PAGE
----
public ListBenchmarkCaseMode ListBenchmarkCaseMode { get; set; }

Displaying the tree list was the most difficult part. Fortunately, I read Andrew Lock blog who wrote post Creating an ASCII-art tree in C#. All I had to do was to check the source code license. Luckily for me, it was a MIT license.

I created interface:

    internal interface IBenchmarkCasesPrinter
        void Print(IEnumerable<string> testNames);

And two implementation of it. One for each mode.

    internal class FlatBenchmarkCasesPrinter : IBenchmarkCasesPrinter
        public void Print(IEnumerable<string> testNames)
            foreach (string test in testNames)
    internal class TreeBenchmarkCasesPrinter : IBenchmarkCasesPrinter
        public void Print(IEnumerable<string> testNames)
            //Here is the algorithm from the Andrew Lock's blog

In next step I used fasade pattern because I wanted to mask interaction with more complex components behind a single API.

    internal class BenchmarkCasesPrinter : IBenchmarkCasesPrinter
        private readonly IBenchmarkCasesPrinter printer;
        public BenchmarkCasesPrinter(ListBenchmarkCaseMode listBenchmarkCaseMode)
            printer = listBenchmarkCaseMode == ListBenchmarkCaseMode.Tree
                ? (IBenchmarkCasesPrinter) new TreeBenchmarkCasesPrinter()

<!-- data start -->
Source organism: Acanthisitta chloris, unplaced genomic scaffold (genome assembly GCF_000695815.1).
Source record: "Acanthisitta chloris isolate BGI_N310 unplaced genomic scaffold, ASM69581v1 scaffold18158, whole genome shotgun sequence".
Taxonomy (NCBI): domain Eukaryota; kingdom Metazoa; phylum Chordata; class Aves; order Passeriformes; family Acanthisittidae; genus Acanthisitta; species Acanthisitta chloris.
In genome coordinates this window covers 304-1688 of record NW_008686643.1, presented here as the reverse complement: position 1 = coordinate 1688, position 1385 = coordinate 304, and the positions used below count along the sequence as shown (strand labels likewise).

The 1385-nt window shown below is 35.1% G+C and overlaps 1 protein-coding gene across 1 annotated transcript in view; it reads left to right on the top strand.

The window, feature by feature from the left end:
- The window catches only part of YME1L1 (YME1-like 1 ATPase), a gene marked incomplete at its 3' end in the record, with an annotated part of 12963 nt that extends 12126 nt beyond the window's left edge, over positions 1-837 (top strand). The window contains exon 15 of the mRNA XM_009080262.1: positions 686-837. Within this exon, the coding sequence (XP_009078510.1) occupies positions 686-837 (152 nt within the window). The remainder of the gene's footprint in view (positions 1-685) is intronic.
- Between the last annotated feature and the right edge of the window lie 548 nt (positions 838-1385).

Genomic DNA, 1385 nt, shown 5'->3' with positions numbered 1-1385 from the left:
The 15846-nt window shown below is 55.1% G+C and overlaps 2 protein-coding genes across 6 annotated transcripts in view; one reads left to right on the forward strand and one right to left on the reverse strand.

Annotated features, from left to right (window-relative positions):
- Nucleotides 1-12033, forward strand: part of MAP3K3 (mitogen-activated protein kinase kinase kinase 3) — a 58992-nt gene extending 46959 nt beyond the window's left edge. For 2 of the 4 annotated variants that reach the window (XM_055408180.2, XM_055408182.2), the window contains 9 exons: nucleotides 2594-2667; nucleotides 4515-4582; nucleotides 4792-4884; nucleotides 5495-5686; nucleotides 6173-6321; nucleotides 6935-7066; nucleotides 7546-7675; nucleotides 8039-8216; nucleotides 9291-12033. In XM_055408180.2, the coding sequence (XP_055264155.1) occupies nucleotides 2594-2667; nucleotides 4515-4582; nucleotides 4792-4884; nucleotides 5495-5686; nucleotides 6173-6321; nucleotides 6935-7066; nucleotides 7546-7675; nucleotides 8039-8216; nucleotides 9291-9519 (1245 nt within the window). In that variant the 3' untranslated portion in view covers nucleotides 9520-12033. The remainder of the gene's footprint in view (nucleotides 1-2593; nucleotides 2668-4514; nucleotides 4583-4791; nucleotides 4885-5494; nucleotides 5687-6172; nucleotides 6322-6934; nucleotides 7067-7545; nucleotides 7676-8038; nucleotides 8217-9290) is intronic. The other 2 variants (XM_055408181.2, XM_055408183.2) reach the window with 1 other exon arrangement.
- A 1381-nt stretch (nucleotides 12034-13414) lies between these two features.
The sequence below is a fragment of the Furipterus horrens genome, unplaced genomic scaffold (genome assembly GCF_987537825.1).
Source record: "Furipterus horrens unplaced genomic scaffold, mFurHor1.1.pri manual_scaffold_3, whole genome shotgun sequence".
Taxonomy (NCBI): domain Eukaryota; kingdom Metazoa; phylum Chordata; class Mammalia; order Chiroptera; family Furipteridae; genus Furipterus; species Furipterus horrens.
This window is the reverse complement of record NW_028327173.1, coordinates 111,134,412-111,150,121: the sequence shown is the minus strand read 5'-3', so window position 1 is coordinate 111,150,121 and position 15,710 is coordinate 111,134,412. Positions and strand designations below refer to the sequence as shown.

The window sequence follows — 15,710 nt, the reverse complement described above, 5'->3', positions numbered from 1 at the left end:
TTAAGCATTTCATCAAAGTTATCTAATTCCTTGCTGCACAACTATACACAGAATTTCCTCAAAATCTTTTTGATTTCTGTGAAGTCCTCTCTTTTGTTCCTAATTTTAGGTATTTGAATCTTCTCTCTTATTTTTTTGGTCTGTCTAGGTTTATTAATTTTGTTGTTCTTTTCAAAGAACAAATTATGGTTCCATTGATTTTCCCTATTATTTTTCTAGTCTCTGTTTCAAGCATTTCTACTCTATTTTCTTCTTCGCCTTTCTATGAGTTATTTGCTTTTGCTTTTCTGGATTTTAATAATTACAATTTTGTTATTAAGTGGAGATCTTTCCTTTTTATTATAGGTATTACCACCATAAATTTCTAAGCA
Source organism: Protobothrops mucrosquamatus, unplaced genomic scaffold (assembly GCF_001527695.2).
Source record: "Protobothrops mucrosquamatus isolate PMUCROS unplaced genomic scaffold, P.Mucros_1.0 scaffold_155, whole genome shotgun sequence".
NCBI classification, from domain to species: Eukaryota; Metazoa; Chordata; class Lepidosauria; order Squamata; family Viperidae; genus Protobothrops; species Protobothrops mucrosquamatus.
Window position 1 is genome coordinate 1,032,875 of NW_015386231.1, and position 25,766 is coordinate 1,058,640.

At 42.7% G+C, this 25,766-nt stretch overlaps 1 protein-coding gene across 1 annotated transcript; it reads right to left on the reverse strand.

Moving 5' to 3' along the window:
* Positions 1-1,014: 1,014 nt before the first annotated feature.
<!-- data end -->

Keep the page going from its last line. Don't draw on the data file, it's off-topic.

: new FlatBenchmarkCasesPrinter();
         public void Print(IEnumerable<string> testName) => printer.Print(testName);

Next I searched for a place where BenchmarkDotNet gets all benchmarks. In the end, I created and run the fasade class, if the value of --list parameter was set. Bellow you can see how I changed the original code.

- var filteredBenchmarks = typeParser.Filter(effectiveConfig);
+ var filteredBenchmarks = typeParser.Filter(effectiveConfig, listBenchmarkCase);

  if (filteredBenchmarks.IsEmpty())
    return Array.Empty<Summary>();
+ var listBenchmarkCase = options.ListBenchmarkCaseMode != BistBenchmarkCaseMode.Disable;
+ if (listBenchmarkCase)
+ {
+   var testNames = filteredBenchmarks.SelectMany(p => p.BenchmarksCases)
+       .Select(p => p.Descriptor.GetFilterName()).Distinct();

+   var printer = new BenchmarkCasesPrinter(options.ListBenchmarkCaseMode);
+   printer.Print(testNames);

+   return Enumerable.Empty<Summary>();
+ }

  //Old beheviour
  summaries.AddRange(BenchmarkRunner.Run(filteredBenchmarks, effectiveConfig));

You can see all the details in pull request.

This task did not require knowledge of BenchmarkDotNet internals like running the tests. It was good lesson, you do not need to know the entire source code of the project. You should keep focus on the very specific problem which you want to solve. It saves a lot of time.


I did this task in no time but doing it made me really happy. The most rewarding thing is that this feature is useful both for me and also for people around the world. The funny thing is that Adam Sitnik showed this feature on Get.Net conference. I was absent but a colleague sent me a photo:

YamlDotNet configurations